There’s a $350 million elephant in the room, and it’s time to acknowledge it.
Kansas is suffering a record $350 million shortfall — and growing. I’ve received numerous visits, calls and emails from constituents asking: How did we get here?
At the end of the last legislative session, legislators left town believing we had a balanced budget. Unfortunately, there was a sharp downturn in the state’s revenue stream, oil prices decreased dramatically, and Kansas has not been able to overcome a persistent decade-long rural recession. Coupled with expensive and overreaching federal regulations, the state has had a difficult time bouncing back, which has resulted in a budget shortfall of $350 million for fiscal year 2017 and $580 million for 2018.
It wasn’t until days after the November election that we — both legislators and the public — were informed of the massive revenue shortfall. Gov. Sam Brownback chose to defer the responsibility of making difficult budget cuts to a brand new Legislature that did not gavel in until early January.
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To put this in perspective, the state has experienced similar possibilities of negative ending balances nine times in its history. Every one of those times, former governors on both sides of the aisle have used his or her executive authority to make the necessary budget adjustments to ensure legislators are able to walk into session with a balanced budget, so they can focus on other policy priorities.
Brownback presented a budget proposal to the Legislature in January that borrows $317 million and cashes out large sums — over $1 billion — of one-time money and uses creative gimmicks to “balance the budget.”
The governor’s plan, as presented, is neither structurally sound nor fiscally conservative. Instead, it:
▪ Depletes the state’s assets. The governor wants the Legislature to sell the state’s future proceeds from the Master Settlement Agreement from tobacco companies for reduced cash now. Much of this money currently funds early childhood development programs.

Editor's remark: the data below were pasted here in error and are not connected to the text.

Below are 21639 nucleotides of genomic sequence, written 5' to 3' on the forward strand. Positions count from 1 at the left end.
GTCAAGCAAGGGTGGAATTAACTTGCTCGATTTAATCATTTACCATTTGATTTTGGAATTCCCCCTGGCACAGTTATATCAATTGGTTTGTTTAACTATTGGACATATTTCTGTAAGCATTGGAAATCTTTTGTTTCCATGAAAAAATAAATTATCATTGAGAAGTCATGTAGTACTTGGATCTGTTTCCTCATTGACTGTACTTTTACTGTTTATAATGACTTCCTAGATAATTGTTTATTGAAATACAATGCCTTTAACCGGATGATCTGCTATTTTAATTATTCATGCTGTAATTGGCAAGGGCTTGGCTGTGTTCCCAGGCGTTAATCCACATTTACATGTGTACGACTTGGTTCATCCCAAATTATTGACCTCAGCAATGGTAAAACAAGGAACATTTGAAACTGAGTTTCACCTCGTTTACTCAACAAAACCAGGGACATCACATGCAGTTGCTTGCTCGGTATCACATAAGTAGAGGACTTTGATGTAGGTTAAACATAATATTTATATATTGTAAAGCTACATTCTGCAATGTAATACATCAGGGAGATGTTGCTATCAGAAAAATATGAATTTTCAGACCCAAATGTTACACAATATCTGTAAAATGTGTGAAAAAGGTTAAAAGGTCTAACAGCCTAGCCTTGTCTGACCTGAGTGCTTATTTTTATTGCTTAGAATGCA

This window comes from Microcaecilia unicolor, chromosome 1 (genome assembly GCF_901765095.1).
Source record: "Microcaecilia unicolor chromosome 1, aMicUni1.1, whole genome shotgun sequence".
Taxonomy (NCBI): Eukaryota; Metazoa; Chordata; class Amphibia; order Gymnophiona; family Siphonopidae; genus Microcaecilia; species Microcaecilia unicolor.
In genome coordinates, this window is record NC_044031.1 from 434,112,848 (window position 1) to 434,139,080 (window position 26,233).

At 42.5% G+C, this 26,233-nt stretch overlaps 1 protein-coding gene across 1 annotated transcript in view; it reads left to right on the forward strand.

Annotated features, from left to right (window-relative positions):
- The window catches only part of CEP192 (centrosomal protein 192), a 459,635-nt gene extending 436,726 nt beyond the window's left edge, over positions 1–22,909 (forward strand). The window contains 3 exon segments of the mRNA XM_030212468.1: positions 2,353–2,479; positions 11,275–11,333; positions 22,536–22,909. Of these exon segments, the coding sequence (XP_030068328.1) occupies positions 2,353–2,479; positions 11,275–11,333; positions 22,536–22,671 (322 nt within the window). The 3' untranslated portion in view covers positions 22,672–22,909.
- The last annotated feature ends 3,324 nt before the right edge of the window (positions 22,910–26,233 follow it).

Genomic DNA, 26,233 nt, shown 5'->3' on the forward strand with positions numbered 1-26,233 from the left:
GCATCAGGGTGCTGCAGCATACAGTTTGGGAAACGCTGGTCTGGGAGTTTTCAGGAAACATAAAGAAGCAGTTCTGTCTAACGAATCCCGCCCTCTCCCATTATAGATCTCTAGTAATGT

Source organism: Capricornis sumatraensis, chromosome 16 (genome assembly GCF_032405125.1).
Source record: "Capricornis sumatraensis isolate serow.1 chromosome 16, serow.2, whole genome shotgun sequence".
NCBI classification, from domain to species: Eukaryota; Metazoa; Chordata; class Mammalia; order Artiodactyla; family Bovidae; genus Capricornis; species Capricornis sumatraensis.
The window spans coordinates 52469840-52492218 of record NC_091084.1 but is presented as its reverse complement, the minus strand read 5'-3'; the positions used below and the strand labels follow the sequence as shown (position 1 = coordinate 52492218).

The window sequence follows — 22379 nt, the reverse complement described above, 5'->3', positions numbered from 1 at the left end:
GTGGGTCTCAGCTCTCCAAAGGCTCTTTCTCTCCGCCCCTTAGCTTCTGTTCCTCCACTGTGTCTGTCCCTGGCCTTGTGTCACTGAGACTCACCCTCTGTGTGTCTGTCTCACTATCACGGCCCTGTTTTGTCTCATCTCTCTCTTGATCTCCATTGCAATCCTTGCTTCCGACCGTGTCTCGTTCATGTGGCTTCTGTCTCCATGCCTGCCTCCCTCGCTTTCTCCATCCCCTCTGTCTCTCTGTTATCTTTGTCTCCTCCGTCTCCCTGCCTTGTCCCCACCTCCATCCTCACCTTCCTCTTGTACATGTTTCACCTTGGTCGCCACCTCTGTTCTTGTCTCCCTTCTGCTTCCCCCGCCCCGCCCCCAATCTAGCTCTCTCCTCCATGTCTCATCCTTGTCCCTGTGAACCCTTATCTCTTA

▪ Neglects to pay scheduled KPERs retirement payments in fiscal year 2017, fiscal year 2018 and fiscal year 2019 to the tune of $540 million and adds $6 billion to the state’s unfunded liability.
▪ Continues to allow certain business owners to skirt income taxes. This loophole was an unintended consequence of the 2012 tax rewrite.
▪ Raises tobacco and liquor taxes, giving Kansans an incentive to cross the state line to make these purchases, driving down taxable revenue in Kansas and shifting these tax revenues to bordering states.
While projections from the governor’s office show that his plan will produce a positive ending balance in the next few fiscal years, the state’s finances quickly begin to tank in fiscal year 2020. Projections provided to my office by the Kansas Legislative Research Department estimate that in fiscal year 2021 (coincidentally, shortly after his term as governor ends), the state will once again be faced with a negative ending balance — should we start paying our bills, including highway funds and KPERS payments — putting us right back where we started.
The Senate has put all non-budget-related legislative activity on hold until we concoct a structurally balanced budget that has enough votes to pass the Senate. As soon as we can do that, we’ll begin work on a new school finance formula.
I will be the first to admit that this is not an easy process, nor is it a pretty one. There’s a chance that the Legislature will debate a handful of solutions before one sticks. They call it “making sausage,” and that’s pretty ugly. Still, I remain confident that this Legislature can and will produce a stable, long-term budget solution that Kansans can be proud of.
The Kansas Senate will not kick this can down the road any longer.
Wichita Republican Susan Wagle is Kansas Senate president.